I’m almost tempted to write a whole separate article on SysInternals, they put so many excellent products out there. But let me start with the ones I know best. All SysInternals utilities require no installation, and can be run from any convenient folder.

  • Autoruns lists each process automatically started by the system, looking in close to a dozen startup lists, including the well known 4 lists, and a host of lesser known ones. This is an excellent lightweight process inventory tool, similar in effect to HijackThis. For one example (of many possible) use of Autoruns, see LSP / Winsock Analysis Using A Log From Autoruns.
  • Filemon makes a scrolling display of each file as it is accessed, including the process accessing it, the action used in the access, and the status (success / failure). Its display, and logged output, can be filtered by a variable string, which can be used to identify a process, or a file, as you need.
  • Process Explorer shows a very detailed list of all processes running on your computer, including how each process started, what resources each is using, what components are used in each process. It is highly configurable, and constantly keeps me busy with new discoveries.
  • PSTools is a collection of command line utilities that let you diagnose and maintain your computer, and the other computers on the network. The name PSTools is based, in the words of the author, upon “the fact that the standard UNIX process listing command-line tool is named “ps”. It does, in fact, give UNIX like command control to you.
  • Regjump is a batch utility, that opens Regedit, and jumps immediately to the registry key which you specify. Copy and paste a registry key, from any text, into a command window, preceded by “regjump “. Instant access to any key which you need to access, without having to parse down the registry tree (opening half a dozen branches gets tiresome).
  • Regmon makes a scrolling display of each registry value as it is accessed, including the process accessing it, the action used in the access, and the status (success / failure). Its display, and logged output, can be filtered by a variable string, which can be used to identify a process, or a registry value, as you need.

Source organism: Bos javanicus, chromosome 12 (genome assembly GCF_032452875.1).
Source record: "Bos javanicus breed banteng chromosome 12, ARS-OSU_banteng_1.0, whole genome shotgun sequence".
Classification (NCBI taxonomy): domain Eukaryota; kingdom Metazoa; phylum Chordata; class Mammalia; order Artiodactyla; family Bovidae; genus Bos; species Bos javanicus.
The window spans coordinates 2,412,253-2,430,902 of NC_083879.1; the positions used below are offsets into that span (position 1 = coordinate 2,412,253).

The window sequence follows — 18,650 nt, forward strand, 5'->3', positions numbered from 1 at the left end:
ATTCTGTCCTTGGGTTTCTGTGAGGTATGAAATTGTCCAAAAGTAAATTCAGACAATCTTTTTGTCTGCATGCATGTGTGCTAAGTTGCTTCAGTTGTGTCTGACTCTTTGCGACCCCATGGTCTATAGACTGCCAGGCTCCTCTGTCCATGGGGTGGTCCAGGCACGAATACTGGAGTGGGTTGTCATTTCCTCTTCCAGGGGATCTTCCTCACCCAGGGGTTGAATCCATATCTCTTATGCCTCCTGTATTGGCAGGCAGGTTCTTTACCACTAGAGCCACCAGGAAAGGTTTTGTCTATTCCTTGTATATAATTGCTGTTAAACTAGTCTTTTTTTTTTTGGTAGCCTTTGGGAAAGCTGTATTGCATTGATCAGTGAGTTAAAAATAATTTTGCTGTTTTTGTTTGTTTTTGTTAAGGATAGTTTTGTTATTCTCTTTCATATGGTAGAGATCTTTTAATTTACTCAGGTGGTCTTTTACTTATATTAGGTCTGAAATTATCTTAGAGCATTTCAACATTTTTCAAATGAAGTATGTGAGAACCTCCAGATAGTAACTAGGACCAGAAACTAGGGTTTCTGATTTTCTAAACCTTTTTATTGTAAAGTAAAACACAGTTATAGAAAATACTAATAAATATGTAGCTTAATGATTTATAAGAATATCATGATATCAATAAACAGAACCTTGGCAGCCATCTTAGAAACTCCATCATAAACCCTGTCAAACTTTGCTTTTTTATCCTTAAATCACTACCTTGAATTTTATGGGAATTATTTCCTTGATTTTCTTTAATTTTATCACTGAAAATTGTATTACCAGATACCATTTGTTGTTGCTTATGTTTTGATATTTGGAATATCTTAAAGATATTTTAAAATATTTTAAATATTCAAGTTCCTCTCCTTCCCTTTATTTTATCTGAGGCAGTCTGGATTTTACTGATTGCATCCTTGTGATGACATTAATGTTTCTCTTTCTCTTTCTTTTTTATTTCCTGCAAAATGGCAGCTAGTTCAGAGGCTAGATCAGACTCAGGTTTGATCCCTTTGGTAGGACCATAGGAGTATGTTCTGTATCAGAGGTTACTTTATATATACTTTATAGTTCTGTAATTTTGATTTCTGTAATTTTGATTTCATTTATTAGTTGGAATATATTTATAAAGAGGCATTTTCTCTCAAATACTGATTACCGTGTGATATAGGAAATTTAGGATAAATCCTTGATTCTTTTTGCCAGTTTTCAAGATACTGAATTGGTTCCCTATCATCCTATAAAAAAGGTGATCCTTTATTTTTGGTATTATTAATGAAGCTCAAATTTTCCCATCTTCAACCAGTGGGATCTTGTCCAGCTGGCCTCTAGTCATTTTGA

• Rootkit Revealer lists each resource on the system from two perspectives, first by enumerating each resource thru standard system calls, then by analysing the contents of the system itself, byte by byte. It compares the difference between the two lists, and identifies everything it finds in the detailed system analysis that is NOT reflected in the standard enumeration. This final list it presents to you for interpretation.
  • TCPView lists all open ports on the system, what process owns each port, and its local and remote endpoints. It complements Process Explorer quite nicely.

Technische Universiteit Eindhoven
SequoiaView shows you, at a glance, where your disk space is being used. It uses a technique known as Cushion Treemaps, to graphically map, by relative size, the larger folders or files in your storage. It will require all other programs to be closed when installed, though it won’t force a system restart.

UltraVNC Project (SourceForge)
UltraVNC provides a remote desktop support structure that runs on all operating systems, not just Windows XP as Remote Desktop does. It also has a solution for your clients who may use dynamic public ip addresses, and / or connect thru a NAT router, a problem that has always hampered server access. You make a server out of your desktop, and let your client connect to you, even though it’s their desktop on display. It does have a rather complex setup procedure, but you can do most of the setup yourself, or walk your client thru the process. It’s worth the time, in the resulting support ability that you will have.

Visualware
VisualRoute superimposes a traceroute over a map, to geographically show the various hops traversed between you and the host that interests you. It provides a suite of details about the network, and the hosts traversed by the path. VisualRoute requires Java; other than that, its installation (and periodic upgrade) is painless and unobtrusive.